Simple mechanistic modeling of recovery from unconventional oil reservoirs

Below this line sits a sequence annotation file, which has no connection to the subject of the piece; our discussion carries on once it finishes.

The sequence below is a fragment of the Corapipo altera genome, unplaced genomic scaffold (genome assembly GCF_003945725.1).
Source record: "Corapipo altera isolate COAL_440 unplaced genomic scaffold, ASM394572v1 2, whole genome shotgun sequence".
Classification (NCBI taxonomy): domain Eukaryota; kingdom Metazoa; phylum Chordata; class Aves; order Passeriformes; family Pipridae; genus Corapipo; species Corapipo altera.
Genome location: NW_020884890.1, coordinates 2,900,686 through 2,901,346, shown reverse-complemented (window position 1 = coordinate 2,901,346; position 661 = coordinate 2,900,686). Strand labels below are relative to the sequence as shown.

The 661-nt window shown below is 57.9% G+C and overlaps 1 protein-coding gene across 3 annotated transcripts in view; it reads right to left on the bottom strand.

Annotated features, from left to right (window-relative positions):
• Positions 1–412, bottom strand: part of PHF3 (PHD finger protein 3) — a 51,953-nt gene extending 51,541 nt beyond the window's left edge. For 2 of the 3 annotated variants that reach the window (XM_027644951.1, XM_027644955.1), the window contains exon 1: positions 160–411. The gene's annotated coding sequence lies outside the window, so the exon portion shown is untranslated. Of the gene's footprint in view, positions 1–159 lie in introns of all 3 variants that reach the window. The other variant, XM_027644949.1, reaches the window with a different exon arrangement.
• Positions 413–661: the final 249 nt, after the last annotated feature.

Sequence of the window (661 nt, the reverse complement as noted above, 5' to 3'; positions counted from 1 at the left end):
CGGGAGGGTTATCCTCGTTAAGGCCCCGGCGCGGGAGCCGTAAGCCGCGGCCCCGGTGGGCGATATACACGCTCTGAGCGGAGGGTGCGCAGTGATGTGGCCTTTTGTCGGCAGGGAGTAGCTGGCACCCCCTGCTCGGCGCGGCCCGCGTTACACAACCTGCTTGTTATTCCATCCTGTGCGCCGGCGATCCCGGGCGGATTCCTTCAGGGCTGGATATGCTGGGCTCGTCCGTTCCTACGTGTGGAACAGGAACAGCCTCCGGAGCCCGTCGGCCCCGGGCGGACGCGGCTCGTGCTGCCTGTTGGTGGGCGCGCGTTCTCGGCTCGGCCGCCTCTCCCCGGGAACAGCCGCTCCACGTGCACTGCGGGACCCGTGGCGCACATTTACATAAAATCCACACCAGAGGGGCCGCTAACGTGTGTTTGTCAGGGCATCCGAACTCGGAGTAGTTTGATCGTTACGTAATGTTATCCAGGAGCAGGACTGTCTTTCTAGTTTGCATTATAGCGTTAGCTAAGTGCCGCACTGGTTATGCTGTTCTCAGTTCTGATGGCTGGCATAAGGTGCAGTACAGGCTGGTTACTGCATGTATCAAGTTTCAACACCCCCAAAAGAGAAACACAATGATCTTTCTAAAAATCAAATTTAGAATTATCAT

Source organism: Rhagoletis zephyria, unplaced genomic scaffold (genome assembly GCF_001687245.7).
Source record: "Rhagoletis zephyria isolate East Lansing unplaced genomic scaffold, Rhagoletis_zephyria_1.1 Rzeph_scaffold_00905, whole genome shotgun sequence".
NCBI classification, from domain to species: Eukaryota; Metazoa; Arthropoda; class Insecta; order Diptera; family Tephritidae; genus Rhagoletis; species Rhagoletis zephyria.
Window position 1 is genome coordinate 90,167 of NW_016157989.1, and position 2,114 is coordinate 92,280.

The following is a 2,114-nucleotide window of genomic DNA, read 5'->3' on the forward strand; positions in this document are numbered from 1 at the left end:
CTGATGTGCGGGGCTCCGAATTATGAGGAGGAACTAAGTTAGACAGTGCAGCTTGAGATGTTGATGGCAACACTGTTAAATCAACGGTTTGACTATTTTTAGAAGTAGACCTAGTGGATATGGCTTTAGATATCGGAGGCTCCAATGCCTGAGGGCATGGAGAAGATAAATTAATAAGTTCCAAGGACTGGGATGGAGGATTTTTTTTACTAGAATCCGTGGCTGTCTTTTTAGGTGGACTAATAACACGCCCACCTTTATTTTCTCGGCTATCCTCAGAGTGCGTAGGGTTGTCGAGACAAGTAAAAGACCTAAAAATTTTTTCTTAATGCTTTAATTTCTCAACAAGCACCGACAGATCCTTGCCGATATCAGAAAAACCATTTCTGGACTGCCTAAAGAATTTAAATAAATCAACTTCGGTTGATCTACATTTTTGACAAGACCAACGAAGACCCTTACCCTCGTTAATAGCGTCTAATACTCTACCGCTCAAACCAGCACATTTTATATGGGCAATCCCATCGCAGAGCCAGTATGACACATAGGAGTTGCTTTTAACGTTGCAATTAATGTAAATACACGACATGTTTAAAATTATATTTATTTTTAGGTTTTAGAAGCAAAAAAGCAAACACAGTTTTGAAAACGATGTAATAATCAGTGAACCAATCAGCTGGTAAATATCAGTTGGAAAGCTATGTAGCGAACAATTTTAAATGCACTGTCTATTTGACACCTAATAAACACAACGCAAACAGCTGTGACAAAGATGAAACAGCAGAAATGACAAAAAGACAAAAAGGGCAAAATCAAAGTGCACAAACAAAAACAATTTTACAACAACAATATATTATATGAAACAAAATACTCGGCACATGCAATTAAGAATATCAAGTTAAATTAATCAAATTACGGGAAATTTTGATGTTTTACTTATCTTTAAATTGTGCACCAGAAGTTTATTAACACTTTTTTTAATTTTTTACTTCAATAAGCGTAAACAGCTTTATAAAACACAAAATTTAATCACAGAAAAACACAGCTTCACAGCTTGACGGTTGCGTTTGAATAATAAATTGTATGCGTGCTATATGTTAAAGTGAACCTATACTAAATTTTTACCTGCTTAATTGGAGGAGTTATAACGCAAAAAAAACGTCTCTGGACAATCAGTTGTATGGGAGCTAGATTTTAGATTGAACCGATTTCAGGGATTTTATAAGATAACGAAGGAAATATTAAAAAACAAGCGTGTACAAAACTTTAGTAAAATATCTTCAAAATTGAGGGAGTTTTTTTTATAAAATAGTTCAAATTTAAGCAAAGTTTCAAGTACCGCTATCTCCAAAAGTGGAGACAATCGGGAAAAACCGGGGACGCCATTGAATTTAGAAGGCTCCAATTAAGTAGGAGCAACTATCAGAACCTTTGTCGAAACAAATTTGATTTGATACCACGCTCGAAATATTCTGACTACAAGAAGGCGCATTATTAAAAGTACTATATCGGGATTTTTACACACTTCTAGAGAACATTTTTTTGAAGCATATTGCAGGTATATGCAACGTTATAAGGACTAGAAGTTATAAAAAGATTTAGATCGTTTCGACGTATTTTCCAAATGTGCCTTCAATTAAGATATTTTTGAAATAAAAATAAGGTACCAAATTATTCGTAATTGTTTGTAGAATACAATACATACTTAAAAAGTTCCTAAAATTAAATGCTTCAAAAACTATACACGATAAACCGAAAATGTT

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Decline curve analysis is the most widely used method of performance forecasting in the petroleum industry. However, when these techniques are applied to production data from unconventional reservoirs they yield model parameters that result in infinite (nonphysical) values of reserves. Because these methods were empirically derived the model parameters are not functions of reservoir/well properties. Therefore detailed numerical flow simulation is usually required to obtain accurate rate and expected ultimate recovery (EUR) forecast. But this approach is time consuming and the inputs in to the simulator are highly uncertain. This renders it impractical for use in integrated asset models or field development optimization studies. The main objective of this study is to develop new and “simple” models to mitigate some of these limitations. To achieve this object field production data from an unconventional oil reservoir was carefully analyzed to identify flow regimes and understand the overall decline behavior. Using the result from this analysis we use design of experiment (DoE), numerical reservoir simulation and multivariate regression analysis to develop a workflow to correlate empirical model parameters and reservoir/well properties. Another result from this analysis showed that there are at least two time scales in the production data (existing empirical and analytical model do not account for this fact). Double porosity models that account for the multiple time scales only have complete solutions in Laplace space and this make them difficult to use in optimization studies. A new approximate analytical solution to the double porosity model was developed and validated with synthetic data. It was shown that the model parameters are functions of reservoir/well properties. In addition, a new analytical model was developed based on the parallel flow conceptual model. A new method is also presented to predict the performance of fractured wells with complex fracture geometries that combines a fundamental solution to the diffusivity equation and line/surface/volume integral to develop solutions for complex fracture geometries. We also present new early and late time solutions to the double porosity model that provide explicit functions for skin and well/fracture storage, which can be used to improve the characterization of fractured horizontal wells from early-time production data.